ELECTRICAL WORK IS COMPLEX AND CAN BE DANGEROUS – DO THE RIGHT THING!
By Dr Marthinus Smit, Shuttle Lighting
Lighting product certification and regulation ensure that products meet the relevant local, national or international regulatory standards. Globally, electrical products are required to meet strict safety, environmental and performance standards for the simple reason that, without such extensive precautions, they may injure or kill users.
Assets, such as buildings and other possessions, are also at risk but the purpose of the regulations and standards are to protect the consumer and the environment.
In South Africa, the sale and installation of electrical products are governed by a number of acts and regulations.
- The Department of Labour covers the use of products in electrical installations and prescribes the wiring code. They also set out the regulations applicable to domestic, commercial and industrial installations.
- The Independent Communications Authority of South Africa (ICASA) makes and maintains regulations relating to electric equipment in accordance with the Electronic Communications Act. This includes electro-magnetic compatibility (EMC) standards for most electrical and electronic equipment and products.
Products that do not meet the standards could interfere with specific broadcasting and essential signalling systems, such as in air traffic control, security communication systems and pacemakers in healthcare applications.
- The Consumer Protection Act (CPA) deals with consumer products and states, under Section 55 (d) regarding consumers’ rights to safe, good-quality goods: “… every consumer has the right to receive goods that … comply with any applicable standards set under the Standards Act, 1993 (Act No. 29 of 1993), or any other public regulation”.
- The National Regulator for Compulsory Specifications (NRCS) develops and implements national safety specifications for products that are manufactured in and/or imported to South Africa. Many of the compulsory specifications include ICASA’s EMC standards They will issue either an LOA (Letter of Authority), RCC (Regulatory Compliance Certificate) or in some cases a SP (Sales Permit) for an electrical product. A list of products that are regulated by the NRCS can be found on its website www.nrcs.org.za.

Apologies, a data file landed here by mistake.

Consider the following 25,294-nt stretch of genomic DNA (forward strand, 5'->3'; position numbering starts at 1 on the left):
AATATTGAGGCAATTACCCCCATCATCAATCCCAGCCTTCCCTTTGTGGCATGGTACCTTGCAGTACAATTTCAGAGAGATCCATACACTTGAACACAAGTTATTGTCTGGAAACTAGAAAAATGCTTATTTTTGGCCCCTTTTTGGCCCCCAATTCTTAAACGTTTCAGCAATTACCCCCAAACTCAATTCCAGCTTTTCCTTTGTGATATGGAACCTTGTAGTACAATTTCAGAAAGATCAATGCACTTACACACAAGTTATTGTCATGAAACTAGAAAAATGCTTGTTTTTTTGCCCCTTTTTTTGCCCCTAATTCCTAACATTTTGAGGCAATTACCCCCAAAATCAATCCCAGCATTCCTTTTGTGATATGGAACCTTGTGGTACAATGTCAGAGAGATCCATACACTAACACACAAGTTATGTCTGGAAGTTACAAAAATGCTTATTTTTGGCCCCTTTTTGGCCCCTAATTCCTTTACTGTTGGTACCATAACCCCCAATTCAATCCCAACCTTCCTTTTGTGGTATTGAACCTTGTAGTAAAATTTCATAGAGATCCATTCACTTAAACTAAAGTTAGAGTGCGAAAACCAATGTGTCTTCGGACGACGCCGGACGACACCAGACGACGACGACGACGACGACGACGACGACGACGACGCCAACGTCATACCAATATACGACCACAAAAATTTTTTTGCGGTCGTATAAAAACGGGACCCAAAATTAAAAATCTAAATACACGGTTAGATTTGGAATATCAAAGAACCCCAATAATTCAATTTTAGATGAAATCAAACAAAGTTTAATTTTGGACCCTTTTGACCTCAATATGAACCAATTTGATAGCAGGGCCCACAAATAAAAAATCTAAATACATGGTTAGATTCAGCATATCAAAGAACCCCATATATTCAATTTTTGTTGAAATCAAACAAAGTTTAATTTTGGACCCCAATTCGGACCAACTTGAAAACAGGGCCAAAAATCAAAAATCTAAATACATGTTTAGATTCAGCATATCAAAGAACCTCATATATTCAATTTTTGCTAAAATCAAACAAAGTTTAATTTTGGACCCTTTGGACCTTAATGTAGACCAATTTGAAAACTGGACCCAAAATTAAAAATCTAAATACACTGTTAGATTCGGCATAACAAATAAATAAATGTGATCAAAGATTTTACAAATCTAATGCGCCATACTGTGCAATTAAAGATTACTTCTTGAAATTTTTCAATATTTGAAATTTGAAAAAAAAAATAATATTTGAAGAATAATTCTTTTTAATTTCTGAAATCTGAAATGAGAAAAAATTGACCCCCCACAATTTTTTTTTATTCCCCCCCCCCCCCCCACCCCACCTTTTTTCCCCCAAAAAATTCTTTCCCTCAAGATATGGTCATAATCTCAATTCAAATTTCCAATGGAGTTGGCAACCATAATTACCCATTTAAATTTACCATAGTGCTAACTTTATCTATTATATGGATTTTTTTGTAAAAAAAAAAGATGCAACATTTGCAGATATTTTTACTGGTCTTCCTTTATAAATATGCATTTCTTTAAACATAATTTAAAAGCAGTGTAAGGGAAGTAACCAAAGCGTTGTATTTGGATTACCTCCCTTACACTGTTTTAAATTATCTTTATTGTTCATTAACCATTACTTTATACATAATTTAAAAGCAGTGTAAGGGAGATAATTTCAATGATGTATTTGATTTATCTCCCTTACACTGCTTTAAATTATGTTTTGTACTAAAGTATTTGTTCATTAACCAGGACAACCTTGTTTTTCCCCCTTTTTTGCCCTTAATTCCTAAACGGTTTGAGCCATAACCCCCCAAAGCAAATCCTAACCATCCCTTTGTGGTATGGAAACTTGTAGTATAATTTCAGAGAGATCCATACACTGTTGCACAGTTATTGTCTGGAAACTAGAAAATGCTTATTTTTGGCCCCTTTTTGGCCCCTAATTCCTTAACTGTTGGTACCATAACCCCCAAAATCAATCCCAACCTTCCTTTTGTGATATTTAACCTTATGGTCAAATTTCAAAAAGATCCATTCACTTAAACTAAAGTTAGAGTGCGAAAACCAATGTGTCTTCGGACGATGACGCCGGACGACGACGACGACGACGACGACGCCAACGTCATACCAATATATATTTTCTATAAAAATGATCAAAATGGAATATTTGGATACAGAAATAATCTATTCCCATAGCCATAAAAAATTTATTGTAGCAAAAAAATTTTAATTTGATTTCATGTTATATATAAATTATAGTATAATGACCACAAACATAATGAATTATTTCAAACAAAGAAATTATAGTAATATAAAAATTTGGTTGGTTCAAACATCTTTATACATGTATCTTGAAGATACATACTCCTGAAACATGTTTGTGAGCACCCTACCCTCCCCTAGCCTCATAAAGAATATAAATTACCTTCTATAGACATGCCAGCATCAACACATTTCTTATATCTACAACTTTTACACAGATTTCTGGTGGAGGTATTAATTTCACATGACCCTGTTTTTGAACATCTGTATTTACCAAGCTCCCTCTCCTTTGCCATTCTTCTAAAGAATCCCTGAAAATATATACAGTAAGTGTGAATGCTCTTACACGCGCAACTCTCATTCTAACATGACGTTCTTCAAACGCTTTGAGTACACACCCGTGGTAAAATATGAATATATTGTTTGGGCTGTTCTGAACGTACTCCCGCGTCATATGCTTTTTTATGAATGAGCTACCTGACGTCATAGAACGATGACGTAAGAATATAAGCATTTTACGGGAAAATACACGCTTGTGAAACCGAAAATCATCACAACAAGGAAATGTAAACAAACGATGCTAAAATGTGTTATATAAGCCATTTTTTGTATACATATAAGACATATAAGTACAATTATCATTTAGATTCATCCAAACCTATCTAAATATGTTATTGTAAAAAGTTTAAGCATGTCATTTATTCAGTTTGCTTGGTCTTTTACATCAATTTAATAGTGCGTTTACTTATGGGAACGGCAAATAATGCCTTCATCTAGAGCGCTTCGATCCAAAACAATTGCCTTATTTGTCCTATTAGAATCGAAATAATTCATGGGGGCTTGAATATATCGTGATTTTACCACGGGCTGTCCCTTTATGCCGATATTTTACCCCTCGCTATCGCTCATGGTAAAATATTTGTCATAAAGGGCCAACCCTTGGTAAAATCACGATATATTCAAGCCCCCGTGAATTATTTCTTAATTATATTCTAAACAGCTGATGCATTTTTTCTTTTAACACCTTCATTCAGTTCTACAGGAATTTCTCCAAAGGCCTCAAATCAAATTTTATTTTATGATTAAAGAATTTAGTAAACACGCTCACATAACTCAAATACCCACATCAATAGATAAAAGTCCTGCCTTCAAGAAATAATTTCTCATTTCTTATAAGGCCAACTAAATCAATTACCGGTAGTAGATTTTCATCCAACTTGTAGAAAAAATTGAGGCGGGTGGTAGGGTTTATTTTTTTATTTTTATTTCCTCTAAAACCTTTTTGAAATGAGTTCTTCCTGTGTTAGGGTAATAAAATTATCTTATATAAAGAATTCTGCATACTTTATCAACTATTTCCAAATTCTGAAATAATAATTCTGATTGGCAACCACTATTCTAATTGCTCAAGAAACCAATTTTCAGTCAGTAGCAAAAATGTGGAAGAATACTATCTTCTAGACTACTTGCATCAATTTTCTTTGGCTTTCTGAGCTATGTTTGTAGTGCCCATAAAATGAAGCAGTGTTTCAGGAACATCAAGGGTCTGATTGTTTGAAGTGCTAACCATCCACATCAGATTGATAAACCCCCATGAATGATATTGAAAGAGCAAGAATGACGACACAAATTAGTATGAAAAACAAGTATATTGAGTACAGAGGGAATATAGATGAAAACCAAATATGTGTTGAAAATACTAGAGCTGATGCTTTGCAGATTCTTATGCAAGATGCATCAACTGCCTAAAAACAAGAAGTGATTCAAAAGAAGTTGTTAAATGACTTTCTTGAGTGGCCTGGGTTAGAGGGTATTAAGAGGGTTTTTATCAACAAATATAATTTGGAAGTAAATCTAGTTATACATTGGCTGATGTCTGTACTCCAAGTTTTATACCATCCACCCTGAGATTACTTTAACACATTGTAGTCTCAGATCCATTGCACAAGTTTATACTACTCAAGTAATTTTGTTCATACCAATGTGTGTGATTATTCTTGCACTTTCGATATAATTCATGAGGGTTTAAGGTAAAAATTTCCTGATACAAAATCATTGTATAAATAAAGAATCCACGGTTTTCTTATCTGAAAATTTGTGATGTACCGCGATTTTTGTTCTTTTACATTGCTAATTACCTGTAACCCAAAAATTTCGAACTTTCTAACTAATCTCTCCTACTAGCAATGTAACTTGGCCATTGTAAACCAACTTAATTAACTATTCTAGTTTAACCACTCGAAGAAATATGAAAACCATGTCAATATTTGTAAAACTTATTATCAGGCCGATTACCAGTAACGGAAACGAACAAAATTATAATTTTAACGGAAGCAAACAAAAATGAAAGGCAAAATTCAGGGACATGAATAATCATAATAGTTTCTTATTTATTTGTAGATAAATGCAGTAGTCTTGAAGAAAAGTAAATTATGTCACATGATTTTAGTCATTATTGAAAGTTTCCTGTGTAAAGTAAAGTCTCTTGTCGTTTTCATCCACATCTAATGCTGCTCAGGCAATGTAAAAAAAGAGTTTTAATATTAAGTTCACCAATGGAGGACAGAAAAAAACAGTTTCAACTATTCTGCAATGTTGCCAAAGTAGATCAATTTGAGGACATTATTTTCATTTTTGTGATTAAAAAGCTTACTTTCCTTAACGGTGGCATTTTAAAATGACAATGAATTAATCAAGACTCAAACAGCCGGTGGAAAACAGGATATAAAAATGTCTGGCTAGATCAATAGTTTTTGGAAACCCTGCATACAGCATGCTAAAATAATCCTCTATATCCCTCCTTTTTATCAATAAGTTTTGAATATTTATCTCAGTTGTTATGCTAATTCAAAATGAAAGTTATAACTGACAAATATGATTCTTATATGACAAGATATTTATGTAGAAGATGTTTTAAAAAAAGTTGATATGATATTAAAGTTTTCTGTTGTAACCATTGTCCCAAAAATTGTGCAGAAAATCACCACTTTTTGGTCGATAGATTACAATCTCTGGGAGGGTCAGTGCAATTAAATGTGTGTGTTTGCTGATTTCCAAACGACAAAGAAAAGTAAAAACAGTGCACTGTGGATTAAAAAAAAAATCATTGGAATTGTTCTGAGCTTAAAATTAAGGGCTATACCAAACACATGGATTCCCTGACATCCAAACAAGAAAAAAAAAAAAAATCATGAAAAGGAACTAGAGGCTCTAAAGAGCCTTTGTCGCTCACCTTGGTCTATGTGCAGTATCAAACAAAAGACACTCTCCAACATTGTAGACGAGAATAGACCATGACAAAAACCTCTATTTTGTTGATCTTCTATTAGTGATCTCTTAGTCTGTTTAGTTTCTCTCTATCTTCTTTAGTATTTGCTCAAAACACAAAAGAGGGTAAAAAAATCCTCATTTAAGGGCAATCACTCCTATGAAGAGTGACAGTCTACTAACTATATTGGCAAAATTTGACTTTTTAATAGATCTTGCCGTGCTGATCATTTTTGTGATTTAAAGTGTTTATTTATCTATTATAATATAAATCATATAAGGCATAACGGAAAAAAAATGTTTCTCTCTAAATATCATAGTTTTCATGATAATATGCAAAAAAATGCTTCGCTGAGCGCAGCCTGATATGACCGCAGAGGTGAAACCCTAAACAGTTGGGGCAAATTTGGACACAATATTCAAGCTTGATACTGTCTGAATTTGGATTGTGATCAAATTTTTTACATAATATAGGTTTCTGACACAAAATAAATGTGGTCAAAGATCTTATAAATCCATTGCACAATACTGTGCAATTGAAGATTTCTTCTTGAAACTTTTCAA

SABS and CE marks
SABS certification, and use of the long-standing and ubiquitous SABS mark became voluntary in 2008, when the NRCS become the national regulator. The SABS mark does not indicate compliance with compulsory regulatory standards in South Africa.
The Conformité Européenne or CE mark is generally a ‘self-certification’ mark which was introduced in the European Economic Area (EEA) to indicate that products conform with relevant EU directives regarding health and safety or environmental protection. The CE marking is regulated by a process of market surveillance and can also found on products sold outside the EEA that have been manufactured to EEA standards.
It should be noted that, as it is a self-certification scheme, even a genuine CE-marked product does not mean the product has been tested by an independent entity, something which is not necessary under this scheme.
The misuse of the CE mark is well known in the EU and elsewhere, notably by unscrupulous manufacturers who, by adding the CE mark to electrical products without justification, deliberately intend to dupe unsuspecting users.
The SABS or CE mark cannot replace an LOA, RCC or SP issued by the National Regulator.
What are the implications if you bypass the NRCS as the manufacturer/importer?
According to the National Regulator for Compulsory Specifications Act, a manufacture/importer of any of the products listed in the table above must ensure their products meet the relevant SANS standards. In addition, they must send test reports and pay a prescribed fee to the National Regulator in order to obtain an LOA or RCC. Failure to do so can result in the recall of the product, the consignment returned to its country of origin; or the consignment or batch of the article concerned be confiscated, destroyed.
What are the implications if you sell products that do not have LOA/RCC/SP?
As above, a person may not sell a product that does not comply with the compulsory specifications for that product. Doing so can result in the recall of the product, the consignment returned to its country of origin; or the consignment or batch of the article concerned be confiscated, destroyed.
What are the implications if you install products’ that do not have LOA’s/RCC’s/SP’s?
Electrical work is complex and can be dangerous. As an electrical contractor, you want to be assured that you are working with safe products that meet South Africa’s safety, performance and environmental standards. By installing products that don’t have the necessary approvals your jobs can become time consuming with call backs from clients, and in the worst case catastrophic to either you, your team or the property owner.
In order to issue a certificate of compliance (CoC) all electrical equipment in the installation must be approved by the relevant regulator. If you install products that are not approved, your CoC is invalid.
What are the implications if an electrical contractor installs products at your property that do not have a LOA/RCC/SP?
If an electrician has installed products that are not approved by the relevant regulator, the certificate of compliance (CoC) they issued is invalid. Without a valid CoC, the insurance on the property could be declared invalid and should an injury or incident occur, the property owner could be held liable.
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